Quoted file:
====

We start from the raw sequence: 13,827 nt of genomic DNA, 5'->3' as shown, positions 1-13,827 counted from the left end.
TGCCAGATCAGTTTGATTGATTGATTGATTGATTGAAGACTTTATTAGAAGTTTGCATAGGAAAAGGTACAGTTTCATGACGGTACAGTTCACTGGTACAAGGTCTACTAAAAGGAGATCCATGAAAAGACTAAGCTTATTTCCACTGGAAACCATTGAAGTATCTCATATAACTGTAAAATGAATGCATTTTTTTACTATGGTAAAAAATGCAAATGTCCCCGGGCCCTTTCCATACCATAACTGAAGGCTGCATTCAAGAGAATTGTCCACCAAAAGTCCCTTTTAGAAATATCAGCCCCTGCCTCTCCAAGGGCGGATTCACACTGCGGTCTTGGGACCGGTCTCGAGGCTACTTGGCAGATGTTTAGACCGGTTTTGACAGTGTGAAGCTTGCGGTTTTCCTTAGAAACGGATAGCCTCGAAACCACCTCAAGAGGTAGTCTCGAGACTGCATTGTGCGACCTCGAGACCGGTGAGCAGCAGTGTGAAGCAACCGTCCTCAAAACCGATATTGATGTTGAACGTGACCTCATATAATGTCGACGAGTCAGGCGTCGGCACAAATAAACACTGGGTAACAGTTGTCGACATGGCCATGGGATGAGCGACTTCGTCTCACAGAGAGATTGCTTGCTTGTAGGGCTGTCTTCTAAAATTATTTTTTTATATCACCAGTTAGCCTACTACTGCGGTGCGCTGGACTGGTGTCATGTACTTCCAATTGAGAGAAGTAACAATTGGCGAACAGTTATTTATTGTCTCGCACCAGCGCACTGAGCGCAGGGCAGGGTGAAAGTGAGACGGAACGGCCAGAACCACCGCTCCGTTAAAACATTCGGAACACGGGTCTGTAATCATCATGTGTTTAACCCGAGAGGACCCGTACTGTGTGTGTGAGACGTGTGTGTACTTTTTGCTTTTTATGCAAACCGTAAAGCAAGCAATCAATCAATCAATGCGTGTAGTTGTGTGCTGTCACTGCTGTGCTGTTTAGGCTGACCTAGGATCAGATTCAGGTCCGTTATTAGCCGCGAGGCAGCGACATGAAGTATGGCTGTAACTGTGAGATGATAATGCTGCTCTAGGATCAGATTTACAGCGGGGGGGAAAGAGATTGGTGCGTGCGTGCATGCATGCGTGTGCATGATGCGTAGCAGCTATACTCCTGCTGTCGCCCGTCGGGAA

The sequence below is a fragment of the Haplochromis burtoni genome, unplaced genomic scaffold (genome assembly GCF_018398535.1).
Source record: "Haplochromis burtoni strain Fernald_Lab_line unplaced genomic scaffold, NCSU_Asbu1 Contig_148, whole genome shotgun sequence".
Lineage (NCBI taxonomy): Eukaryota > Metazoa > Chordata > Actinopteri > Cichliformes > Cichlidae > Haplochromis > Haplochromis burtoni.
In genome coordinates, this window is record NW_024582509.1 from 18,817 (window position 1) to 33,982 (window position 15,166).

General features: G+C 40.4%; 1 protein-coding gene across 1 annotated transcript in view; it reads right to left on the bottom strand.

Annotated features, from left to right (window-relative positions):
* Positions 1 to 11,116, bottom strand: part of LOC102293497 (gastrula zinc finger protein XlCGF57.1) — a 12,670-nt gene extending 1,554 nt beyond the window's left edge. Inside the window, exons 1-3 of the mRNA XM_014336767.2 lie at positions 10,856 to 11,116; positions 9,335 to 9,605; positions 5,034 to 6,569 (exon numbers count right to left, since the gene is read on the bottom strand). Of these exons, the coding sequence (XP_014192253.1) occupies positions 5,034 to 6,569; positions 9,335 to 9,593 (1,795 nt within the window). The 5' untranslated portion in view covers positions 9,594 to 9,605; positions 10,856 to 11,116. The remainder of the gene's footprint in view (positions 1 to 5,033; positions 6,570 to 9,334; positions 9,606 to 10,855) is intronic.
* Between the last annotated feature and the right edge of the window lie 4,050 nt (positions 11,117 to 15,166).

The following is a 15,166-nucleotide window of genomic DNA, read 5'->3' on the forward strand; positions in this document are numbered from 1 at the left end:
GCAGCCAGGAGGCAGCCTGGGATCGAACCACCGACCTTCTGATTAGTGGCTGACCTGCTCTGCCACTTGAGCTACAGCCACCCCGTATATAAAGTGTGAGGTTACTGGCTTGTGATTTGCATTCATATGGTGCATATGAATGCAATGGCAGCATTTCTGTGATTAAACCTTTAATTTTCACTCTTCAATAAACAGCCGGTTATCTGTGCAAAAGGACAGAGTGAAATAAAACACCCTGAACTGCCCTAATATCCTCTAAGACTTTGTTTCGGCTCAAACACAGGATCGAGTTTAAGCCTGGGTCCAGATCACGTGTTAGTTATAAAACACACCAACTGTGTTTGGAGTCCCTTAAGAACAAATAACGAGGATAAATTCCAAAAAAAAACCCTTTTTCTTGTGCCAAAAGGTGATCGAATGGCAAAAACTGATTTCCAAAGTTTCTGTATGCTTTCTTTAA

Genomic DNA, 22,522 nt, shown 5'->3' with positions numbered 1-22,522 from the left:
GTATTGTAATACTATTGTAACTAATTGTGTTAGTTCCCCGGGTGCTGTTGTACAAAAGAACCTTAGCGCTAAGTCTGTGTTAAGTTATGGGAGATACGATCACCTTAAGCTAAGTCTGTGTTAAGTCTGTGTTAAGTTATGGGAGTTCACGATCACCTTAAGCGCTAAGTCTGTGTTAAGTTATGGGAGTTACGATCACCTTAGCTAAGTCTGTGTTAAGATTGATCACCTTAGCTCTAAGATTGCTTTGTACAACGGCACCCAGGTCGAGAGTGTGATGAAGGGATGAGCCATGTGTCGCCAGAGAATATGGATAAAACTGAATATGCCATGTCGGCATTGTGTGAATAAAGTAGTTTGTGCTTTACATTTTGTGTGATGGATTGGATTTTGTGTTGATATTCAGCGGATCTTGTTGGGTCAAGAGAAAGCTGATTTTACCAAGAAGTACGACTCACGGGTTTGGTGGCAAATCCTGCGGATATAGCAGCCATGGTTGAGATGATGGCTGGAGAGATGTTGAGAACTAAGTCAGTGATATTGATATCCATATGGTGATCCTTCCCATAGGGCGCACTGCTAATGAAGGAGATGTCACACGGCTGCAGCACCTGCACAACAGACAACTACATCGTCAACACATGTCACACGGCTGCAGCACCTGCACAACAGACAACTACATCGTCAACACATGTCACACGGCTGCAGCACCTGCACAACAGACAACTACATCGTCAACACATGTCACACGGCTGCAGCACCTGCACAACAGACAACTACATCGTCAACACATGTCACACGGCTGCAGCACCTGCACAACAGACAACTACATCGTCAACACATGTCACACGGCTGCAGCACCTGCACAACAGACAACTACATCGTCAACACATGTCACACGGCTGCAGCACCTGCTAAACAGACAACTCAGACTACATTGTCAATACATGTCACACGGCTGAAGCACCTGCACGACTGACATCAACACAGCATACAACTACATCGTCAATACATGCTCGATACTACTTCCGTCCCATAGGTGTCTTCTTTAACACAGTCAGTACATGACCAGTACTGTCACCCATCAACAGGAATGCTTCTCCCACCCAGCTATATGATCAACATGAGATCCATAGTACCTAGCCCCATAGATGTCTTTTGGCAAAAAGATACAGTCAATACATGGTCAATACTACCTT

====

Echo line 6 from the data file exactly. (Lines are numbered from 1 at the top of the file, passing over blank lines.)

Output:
In genome coordinates, this window is record NW_024582509.1 from 18,817 (window position 1) to 33,982 (window position 15,166).